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BTU Calculator

Understanding the amount of heat that needs to be generated from a heating appliance is an important factor in determining what size of Vent Free Wall Heater is needed. Both under-heating and overheating can create an uncomfortable environment. Vent Free heaters, when properly sized, should not only take the chill out of an area, but also should not make it uncomfortably warm.

The following is a rough way to figure out a good maximum BTU output for a given space, taking insulation and desired temperature in mind. Please note that there are many factors which affect the maximum area that a Vent Free Heater can service, such as the number of windows and doors, air flow, outside air temperature, total number of exterior walls in the room, etc… Therefore it is generally best to error on the side of a bit larger BTU Vent Free Heater, as it can always be turned off or down to control the heat.

With all this in mind let’s get started.

What is a BTU?

A BTU is the measure of a heating or cooling appliance's capacity. An abbreviation for British Thermal Unit, it is the amount of heat needed to heat 1 pound of water by 1° Fahrenheit. As a rough example, the heat generated by burning a wooden kitchen match is 1 BTU. The typical heat gain added to a room by a person at rest is about 230 BTUs per hour.

What information do I need to have?

First step is to gather some general information that can be plugged into the BTU formula.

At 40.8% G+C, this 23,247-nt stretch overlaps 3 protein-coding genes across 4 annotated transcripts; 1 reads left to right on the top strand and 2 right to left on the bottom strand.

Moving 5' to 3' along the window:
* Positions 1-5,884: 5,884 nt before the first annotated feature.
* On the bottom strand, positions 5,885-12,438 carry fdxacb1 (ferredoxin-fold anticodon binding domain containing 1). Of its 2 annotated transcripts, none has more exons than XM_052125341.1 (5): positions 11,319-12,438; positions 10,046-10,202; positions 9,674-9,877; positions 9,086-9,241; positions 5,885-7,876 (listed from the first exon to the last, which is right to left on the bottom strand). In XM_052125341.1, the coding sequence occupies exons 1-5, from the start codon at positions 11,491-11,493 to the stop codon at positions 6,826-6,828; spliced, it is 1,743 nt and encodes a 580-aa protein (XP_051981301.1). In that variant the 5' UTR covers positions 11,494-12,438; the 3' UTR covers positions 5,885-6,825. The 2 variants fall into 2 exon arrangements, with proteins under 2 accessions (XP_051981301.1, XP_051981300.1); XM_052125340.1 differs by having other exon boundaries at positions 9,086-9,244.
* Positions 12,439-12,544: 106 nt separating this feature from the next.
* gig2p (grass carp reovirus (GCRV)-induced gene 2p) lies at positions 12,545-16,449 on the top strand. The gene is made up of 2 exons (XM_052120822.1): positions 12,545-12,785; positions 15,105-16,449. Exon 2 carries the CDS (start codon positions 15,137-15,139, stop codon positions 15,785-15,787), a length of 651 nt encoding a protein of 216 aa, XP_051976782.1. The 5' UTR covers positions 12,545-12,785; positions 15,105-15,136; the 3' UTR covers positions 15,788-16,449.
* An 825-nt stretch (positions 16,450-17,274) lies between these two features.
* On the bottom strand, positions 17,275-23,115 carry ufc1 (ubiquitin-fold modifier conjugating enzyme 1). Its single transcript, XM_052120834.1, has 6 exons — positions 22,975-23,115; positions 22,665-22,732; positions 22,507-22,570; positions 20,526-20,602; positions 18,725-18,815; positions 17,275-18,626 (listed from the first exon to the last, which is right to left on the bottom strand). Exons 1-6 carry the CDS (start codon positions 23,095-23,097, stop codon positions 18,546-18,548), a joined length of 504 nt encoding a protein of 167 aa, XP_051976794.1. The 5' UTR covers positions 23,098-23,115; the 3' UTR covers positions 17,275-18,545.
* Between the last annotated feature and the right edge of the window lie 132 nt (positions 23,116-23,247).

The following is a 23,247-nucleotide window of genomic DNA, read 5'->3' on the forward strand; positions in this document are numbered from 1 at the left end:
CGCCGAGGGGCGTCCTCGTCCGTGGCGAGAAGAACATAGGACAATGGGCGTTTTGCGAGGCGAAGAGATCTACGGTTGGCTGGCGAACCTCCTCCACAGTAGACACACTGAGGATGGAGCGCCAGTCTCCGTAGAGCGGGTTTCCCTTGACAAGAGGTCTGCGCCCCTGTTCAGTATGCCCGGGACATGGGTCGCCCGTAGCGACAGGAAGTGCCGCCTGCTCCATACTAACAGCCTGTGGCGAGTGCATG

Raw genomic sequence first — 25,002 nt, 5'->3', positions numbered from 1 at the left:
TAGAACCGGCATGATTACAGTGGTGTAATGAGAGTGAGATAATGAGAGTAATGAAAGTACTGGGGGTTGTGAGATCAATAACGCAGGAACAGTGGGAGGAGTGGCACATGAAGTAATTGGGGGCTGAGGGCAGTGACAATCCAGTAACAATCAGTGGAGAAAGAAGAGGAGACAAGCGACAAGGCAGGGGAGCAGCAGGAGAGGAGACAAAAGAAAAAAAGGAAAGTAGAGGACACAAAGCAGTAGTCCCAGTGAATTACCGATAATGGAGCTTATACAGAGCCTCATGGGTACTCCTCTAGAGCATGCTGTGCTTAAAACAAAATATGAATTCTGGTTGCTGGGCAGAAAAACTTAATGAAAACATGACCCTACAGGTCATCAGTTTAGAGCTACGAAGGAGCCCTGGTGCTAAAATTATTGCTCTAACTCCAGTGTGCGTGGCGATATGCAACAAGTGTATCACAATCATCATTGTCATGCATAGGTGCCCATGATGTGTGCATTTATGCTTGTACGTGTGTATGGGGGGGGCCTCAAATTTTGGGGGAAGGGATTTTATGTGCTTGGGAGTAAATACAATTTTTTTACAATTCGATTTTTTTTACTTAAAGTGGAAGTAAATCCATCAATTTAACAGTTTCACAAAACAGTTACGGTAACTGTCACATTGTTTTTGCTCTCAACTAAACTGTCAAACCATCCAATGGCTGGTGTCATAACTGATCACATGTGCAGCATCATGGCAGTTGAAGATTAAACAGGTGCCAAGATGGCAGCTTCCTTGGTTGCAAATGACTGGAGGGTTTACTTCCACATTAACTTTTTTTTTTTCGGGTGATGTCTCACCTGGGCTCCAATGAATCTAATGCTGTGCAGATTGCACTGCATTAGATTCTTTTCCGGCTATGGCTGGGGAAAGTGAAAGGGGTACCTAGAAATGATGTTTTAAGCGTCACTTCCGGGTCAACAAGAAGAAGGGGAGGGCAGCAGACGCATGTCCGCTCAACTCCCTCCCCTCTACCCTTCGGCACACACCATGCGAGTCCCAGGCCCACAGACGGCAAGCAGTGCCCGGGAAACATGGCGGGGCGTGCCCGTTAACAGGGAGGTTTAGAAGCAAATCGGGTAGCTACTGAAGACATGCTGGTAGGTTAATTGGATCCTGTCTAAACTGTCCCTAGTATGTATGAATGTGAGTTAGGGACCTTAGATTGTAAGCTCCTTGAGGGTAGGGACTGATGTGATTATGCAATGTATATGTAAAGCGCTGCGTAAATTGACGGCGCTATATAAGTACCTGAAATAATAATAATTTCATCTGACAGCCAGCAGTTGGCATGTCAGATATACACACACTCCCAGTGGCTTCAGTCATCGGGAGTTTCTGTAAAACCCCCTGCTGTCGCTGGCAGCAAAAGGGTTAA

1. Determine the Total Cubic Footage of the area that you are trying to heat. The three measurements needed for this are the length, width and height of the space.

Example: Room L 10’ x W 10’ x H 8' (ceiling height)

2. Determine the level of insulation that the area current has. The three Insulation Levels for our purposes will be:

Tight or Very Good Insulation = 2
Average Insulation = 3
Loose or Poor insulation = 4

The above insulation level (tight, average or loose) will also determine the Insulation Temp Multiplier, as shown below.

Tight or Very Good Insulation = 2.5 Insulation Temp Multiplier
Average Insulation = 3.40 Insulation Temp Multiplier
Loose or Poor insulation = 3.75 Insulation Temp Multiplier

Example: Average insulation = 3
Average insulation temperature multiplier = 3.40

3. Determine the amount by which you would like to raise the temperature in your space.

Example: If it's currently 50 in your space, and you would like to raise it to 75 then the desired raise in temperature = 25

And now for the math.

I was told there would be no math! Unfortunately there will be some simple math that must be done in order to come up with a rough estimate of how many BTU’s are required for your space. Grab a calculator, turn it on and plug in your numbers.

Part one of the formula.

Part two of the formula.

1. Room Dimension:

Width (feet) x Length (feet) x Ceiling Height (feet) = Total Cubic Feet

Example: 10 feet by 10 feet with 8 foot ceilings

10 x 10 x 8 = 800

2. Insulation Level:

Tight or Very Good Insulation = 2
Average Insulation = 3
Loose or Poor Insulation = 4

Example: I have Average Insulation

Insulation Level = 3

3. Now multiply the above two answers - Total Cubic Feet x Insulation Level =

Example: (from above measurements) 800 x 3 = 2400
1. Insulation Temp Multiplier:

Tight or Very Good Insulation = 2.50
Average Insulation = 3.40
Loose or Poor insulation = 3.75

Example: I have Average Insulation

Insulation Temp Multiplier = 3.40

2. Desired Raise in Temperature:

Total raise in Temp / 10 = Desired Temperature.

Example: I would like to raise the air temperature 25 degrees.

25 / 10 = 2.5

3. Now multiply the above two answers - Insulation Temp Multiplier x Desired Temp =

Example: (from above answers) 3.40 x 2.5 = 8.50

And the answer is?

Take the answers from part one and part two of the formula and multiple them to get the approximate BTU's needed.

Example: (from above answers) 2400 x 8.50 = 20,400 Total BTU's Needed

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